“The statement towards Chairman Bernanke needs to be very clear to him, that making monetary policy to cover up bad fiscal policy is just bad public policy,” Perry said. “What we’re seeing is a Fed that is getting involved in things that frankly it does not need to be involved with. Printing money doesn’t do anything at this particular juncture except make the dollars in our pocket worth less money, plus it puts us in jeopardy of greater inflation in the future.”

Perry’s star has faded somewhat over the past week or so after turning in less-than-stellar performances in Republican candidate debates.

The fiery Texas governor has found himself criticized on the right for his immigration stance, and the left for his hard-line stances on social issues.

He has been especially rough on Bernanke, drawing criticism at one point for suggesting that if the central bank chief ever came to Texas he would face retribution for this actions.

Lessons from Solyndra

September 6, 2011
There has been a lot of press around Solyndra, most of it has been creating more noise than anything else.  I don’t have time to research the statistics of how many companies fail each day, nor do I know how many alternative energy companies have failed since the initial boom in the mid 2000’s, but there is nothing new about dead bodies on the road to innovation and the creation of new industries.
Of course what is selling this newsprint is that the government was counted as a large investor in the company, and the failure of Solyndra has become a touchstone for failed Keynesian spending.
I take a bit of offense to those seeking click-through for the easy “headline” story here.  True this is a good example of wasteful spending, I will not argue that this was terribly wasteful.  However, I do not think the lesson should be that the government has wasted money on “solar energy”.  I think the lesson should be the government has no business making direct investments in any private corporation.
What the government does need to do, is to appropriate taxpayer money in a manner that is in line with possible public benefits rather than private ones.  Any business student can tell you that among Porter’s Five Forces is a satellite force often noted as missing from Porter’s original approach.  The sixth (or five and a half) “force”, after buyer power, supplier power, barriers to entry, substitution and rivalry is government.  Two of the ways governments exert influence on the competitive dynamics of industries are through regulation, subsidies.  There is plenty of literature to support the thesis that sovereign industry winners (i.e. home country advantages) are often a function of sovereign investment and support for those industries either due to national security concerns, or economic importance.  Consider nuclear energy in Japan, oil in the middle east, automobiles of defense in the United States, airlines in almost every country, etc….  These are all areas where at the end of the day, the sovereign will support (or bail out) an entire industry because of perceived importance to the domestic economy (jobs) or national security.  Anywhere you see close government support or intervention in an industry you generally have competitive advantages.  At its core this is due to lower costs of capital for companies nurtured by sovereign support for their industry.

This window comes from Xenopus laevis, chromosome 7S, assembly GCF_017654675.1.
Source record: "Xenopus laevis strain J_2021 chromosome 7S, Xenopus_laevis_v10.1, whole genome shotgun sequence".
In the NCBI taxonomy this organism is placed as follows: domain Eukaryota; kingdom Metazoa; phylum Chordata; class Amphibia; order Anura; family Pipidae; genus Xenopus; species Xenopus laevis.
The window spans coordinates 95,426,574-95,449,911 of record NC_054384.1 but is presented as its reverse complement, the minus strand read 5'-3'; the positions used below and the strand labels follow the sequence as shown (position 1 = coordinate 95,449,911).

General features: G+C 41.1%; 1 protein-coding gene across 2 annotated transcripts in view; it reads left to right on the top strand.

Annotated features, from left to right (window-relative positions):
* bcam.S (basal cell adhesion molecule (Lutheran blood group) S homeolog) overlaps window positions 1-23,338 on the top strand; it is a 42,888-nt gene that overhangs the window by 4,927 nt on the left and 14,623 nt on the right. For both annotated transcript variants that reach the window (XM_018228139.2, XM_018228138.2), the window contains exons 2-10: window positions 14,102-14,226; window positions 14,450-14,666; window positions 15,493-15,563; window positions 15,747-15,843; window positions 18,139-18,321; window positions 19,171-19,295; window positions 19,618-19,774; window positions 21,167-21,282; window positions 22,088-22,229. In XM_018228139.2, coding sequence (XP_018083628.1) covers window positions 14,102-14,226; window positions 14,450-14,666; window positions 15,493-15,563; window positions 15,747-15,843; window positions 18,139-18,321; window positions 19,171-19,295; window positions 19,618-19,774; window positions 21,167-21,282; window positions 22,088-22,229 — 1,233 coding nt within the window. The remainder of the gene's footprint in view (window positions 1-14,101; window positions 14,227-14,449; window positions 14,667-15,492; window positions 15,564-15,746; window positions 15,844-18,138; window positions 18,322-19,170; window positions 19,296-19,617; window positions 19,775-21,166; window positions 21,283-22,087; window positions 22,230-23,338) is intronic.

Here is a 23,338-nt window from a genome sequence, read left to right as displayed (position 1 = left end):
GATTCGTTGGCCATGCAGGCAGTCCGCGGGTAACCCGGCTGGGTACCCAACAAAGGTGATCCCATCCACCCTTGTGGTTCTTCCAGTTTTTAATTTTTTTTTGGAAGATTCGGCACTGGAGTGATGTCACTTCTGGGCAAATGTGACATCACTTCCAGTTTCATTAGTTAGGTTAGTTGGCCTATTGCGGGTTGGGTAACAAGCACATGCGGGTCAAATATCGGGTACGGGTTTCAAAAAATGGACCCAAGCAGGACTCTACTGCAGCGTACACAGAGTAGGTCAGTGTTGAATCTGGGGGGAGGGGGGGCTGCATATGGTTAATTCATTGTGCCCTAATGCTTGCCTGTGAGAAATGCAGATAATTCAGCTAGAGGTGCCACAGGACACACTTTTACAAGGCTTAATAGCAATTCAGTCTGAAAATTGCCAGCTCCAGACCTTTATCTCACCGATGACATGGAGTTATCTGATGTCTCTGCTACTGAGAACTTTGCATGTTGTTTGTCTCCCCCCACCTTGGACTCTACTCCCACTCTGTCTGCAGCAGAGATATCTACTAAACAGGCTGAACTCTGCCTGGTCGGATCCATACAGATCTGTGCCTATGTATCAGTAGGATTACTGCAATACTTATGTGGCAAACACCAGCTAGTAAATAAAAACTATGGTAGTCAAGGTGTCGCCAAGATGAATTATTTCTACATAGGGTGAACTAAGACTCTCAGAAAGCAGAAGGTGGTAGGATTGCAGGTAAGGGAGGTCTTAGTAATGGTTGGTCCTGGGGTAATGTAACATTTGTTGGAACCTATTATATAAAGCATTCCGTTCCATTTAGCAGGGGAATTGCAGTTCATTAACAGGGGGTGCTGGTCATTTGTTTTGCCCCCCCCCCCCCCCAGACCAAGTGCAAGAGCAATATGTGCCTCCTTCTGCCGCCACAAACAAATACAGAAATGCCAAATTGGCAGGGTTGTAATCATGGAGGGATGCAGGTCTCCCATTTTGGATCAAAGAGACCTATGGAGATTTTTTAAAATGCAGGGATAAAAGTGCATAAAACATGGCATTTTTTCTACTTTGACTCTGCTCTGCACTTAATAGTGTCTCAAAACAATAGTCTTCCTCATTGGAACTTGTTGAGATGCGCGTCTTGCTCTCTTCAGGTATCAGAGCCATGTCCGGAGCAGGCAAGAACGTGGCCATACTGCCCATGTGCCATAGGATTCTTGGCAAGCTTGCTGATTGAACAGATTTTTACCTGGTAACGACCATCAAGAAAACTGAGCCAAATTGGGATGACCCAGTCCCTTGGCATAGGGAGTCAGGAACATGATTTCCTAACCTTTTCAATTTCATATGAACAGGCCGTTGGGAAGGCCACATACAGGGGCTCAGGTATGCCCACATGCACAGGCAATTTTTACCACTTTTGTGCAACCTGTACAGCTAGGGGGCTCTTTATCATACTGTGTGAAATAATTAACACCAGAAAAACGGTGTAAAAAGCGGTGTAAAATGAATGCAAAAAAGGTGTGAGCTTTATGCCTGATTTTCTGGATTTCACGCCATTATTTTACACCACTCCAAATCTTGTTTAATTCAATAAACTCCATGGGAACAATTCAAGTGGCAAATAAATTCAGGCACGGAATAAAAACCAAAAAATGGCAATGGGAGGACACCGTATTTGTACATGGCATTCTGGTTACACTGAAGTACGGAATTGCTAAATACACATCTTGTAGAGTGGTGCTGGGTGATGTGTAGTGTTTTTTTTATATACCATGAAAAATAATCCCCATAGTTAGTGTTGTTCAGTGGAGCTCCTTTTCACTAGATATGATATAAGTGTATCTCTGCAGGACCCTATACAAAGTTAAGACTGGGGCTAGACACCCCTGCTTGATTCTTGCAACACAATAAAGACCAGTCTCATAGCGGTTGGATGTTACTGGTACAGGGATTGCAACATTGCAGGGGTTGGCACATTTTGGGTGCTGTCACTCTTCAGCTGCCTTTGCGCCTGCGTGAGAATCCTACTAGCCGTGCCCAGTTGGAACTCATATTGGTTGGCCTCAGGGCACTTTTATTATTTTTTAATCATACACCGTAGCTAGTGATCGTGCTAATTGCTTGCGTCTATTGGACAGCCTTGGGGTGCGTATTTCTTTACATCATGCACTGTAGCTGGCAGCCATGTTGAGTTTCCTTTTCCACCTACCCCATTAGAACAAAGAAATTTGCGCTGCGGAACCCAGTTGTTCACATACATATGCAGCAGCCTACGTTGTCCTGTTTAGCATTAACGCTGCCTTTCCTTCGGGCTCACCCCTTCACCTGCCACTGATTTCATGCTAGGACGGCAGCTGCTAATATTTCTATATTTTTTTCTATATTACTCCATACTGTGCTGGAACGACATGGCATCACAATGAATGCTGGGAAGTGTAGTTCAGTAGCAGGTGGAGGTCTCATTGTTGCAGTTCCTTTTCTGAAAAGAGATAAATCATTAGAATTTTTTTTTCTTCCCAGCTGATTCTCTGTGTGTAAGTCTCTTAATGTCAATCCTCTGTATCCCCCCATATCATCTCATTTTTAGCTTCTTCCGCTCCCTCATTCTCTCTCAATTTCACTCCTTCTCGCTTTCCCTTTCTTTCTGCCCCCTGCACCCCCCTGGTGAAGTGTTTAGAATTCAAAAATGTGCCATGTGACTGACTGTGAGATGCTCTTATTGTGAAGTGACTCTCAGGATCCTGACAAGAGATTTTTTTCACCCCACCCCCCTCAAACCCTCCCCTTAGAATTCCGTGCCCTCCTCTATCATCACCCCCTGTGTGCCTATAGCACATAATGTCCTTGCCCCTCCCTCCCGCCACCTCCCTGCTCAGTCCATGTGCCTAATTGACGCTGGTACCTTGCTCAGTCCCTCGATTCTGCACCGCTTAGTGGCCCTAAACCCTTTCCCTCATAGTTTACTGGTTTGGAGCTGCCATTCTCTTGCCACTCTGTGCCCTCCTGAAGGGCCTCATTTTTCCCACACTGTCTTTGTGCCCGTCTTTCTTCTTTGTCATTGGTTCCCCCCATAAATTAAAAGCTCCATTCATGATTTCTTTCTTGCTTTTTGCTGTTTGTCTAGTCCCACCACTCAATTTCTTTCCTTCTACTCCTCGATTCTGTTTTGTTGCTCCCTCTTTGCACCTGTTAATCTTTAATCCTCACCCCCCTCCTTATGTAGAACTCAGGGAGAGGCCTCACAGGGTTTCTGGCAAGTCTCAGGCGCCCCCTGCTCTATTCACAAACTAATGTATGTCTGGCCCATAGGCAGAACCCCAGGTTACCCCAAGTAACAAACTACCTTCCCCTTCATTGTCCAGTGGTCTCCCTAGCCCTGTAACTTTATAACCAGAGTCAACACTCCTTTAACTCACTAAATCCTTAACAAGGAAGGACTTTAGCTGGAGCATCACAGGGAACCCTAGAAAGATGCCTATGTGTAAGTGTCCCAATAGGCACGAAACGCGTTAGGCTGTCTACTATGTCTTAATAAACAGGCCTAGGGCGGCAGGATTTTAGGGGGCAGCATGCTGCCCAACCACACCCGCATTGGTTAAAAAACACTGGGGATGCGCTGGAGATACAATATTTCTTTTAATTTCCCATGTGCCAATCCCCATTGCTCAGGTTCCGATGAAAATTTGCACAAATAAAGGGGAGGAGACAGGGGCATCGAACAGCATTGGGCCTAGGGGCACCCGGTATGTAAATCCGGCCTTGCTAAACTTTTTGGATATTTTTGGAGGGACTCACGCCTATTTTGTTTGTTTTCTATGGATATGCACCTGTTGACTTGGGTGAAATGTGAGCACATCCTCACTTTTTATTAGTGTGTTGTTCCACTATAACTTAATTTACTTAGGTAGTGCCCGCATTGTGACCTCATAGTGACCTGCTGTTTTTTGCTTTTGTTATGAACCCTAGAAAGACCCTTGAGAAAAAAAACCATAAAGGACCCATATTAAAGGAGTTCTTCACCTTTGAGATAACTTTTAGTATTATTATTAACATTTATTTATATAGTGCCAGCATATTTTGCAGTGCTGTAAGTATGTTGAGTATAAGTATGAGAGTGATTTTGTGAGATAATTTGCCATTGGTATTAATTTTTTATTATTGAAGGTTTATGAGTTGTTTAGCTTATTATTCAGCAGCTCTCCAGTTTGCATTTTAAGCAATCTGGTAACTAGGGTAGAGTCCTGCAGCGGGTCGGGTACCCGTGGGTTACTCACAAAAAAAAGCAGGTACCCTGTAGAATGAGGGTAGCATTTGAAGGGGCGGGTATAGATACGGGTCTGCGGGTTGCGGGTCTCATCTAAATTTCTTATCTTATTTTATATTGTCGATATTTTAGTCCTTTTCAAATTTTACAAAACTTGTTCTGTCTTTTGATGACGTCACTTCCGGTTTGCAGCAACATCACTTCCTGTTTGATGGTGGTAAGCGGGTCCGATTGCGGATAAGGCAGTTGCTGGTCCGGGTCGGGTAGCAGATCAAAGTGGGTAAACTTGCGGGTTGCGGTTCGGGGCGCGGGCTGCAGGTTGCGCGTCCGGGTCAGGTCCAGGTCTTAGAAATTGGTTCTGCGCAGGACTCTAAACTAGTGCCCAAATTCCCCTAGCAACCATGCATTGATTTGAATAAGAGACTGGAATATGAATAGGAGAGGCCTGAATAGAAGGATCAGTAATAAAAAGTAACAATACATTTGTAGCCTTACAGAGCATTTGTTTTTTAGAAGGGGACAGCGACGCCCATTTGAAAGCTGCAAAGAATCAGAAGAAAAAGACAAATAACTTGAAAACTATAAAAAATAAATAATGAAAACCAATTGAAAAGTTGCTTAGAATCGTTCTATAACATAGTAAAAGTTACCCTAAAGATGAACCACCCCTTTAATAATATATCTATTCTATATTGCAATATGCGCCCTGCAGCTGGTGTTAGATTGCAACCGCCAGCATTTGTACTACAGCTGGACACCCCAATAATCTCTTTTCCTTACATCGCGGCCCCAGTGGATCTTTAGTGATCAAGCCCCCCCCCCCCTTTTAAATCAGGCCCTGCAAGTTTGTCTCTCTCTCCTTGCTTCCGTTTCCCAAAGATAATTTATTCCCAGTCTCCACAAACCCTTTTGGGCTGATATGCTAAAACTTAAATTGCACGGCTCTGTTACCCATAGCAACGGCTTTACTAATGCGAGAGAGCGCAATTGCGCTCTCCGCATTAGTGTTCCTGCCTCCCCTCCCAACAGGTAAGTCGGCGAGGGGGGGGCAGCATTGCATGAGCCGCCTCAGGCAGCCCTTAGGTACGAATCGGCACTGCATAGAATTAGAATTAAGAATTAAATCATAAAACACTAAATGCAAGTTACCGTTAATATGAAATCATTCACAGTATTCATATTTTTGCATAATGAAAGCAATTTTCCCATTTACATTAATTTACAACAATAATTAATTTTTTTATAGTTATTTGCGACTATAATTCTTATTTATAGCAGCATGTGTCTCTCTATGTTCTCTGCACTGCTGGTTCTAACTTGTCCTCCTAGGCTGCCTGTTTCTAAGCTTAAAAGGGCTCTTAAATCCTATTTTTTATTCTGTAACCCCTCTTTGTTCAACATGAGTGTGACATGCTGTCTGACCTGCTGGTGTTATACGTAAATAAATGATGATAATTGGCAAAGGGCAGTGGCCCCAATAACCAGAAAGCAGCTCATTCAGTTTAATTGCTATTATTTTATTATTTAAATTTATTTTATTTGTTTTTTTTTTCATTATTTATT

The boondoggled Solyndra investment is the result of Obama’s “shovel ready” approach which I have commented on before.  Whenever the government makes “shovel ready” a requirement, you are going to see a lot of wasteful spending on every halfwit with a political connection and a shiny new shovel.
Our country does need to make new investments in energy infrastructure.  I am sure someone has done more recent math, but I know that for a fraction of the trillions of dollars we have spent in Afghanistan and Iraq, and even possibly Afghanistan OR Iraq, we would currently be entirely energy independent.  It’s absurd that we have waged two decade long wars over oil which has finite capacity, and which we do not have much jurisdiction over.  Moreover, as has often been said, when we convert US Dollars into Petro Dollars we increase our trade deficit, subsidize directly or indirectly our enemies, export jobs,  and further entrench deteriorating legacy infrastructure.  What the government does need to do is to use money it would have spent on individual projects to support entire new industries, not individual new companies. Rookie mistake I guess.
Government spending in the space program resulted in a proliferation of technological advancement that inspired entirely new industries, including computing and telecommunications.  No one company is large enough to make that kind of investment.  No one company can think big enough to take on that kind of challenge.  Additionally, no one company would probably have turned a profit developing our original space program.  I’m sure the direct accounting resulted in billions of “wasteful” spending.  The endeavor was one of national security and during the cold war the space program was also about national pride.  Nonetheless every American could get their hands around the common benefit (even if they did not conceive of the actual outcomes) of putting a man on the moon.